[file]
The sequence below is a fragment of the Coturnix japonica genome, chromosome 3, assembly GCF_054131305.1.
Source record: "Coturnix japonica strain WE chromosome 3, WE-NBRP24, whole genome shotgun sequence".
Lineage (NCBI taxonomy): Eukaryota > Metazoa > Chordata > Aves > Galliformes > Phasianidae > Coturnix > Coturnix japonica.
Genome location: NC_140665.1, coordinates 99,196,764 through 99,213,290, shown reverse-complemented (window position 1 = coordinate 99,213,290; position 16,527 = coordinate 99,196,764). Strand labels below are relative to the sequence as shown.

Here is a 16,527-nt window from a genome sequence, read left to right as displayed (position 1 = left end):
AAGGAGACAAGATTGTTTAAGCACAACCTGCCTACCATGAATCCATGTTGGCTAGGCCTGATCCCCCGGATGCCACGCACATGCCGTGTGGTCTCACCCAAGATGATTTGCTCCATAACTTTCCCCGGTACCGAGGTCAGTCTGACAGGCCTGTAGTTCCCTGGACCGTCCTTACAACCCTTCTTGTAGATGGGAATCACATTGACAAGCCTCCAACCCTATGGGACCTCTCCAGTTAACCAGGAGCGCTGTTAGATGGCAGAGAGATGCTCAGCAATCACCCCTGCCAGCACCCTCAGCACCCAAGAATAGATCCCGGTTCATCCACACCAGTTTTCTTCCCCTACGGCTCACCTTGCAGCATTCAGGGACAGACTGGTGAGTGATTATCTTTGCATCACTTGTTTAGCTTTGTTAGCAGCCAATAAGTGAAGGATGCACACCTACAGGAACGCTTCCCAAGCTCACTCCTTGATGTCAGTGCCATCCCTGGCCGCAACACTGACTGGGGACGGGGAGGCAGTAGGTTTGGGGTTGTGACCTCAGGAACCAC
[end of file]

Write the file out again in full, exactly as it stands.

The sequence below is a fragment of the Coturnix japonica genome, chromosome 3, assembly GCF_054131305.1.
Source record: "Coturnix japonica strain WE chromosome 3, WE-NBRP24, whole genome shotgun sequence".
Lineage (NCBI taxonomy): Eukaryota > Metazoa > Chordata > Aves > Galliformes > Phasianidae > Coturnix > Coturnix japonica.
Genome location: NC_140665.1, coordinates 99,196,764 through 99,213,290, shown reverse-complemented (window position 1 = coordinate 99,213,290; position 16,527 = coordinate 99,196,764). Strand labels below are relative to the sequence as shown.

Here is a 16,527-nt window from a genome sequence, read left to right as displayed (position 1 = left end):
AAGGAGACAAGATTGTTTAAGCACAACCTGCCTACCATGAATCCATGTTGGCTAGGCCTGATCCCCCGGATGCCACGCACATGCCGTGTGGTCTCACCCAAGATGATTTGCTCCATAACTTTCCCCGGTACCGAGGTCAGTCTGACAGGCCTGTAGTTCCCTGGACCGTCCTTACAACCCTTCTTGTAGATGGGAATCACATTGACAAGCCTCCAACCCTATGGGACCTCTCCAGTTAACCAGGAGCGCTGTTAGATGGCAGAGAGATGCTCAGCAATCACCCCTGCCAGCACCCTCAGCACCCAAGAATAGATCCCGGTTCATCCACACCAGTTTTCTTCCCCTACGGCTCACCTTGCAGCATTCAGGGACAGACTGGTGAGTGATTATCTTTGCATCACTTGTTTAGCTTTGTTAGCAGCCAATAAGTGAAGGATGCACACCTACAGGAACGCTTCCCAAGCTCACTCCTTGATGTCAGTGCCATCCCTGGCCGCAACACTGACTGGGGACGGGGAGGCAGTAGGTTTGGGGTTGTGACCTCAGGAACCAC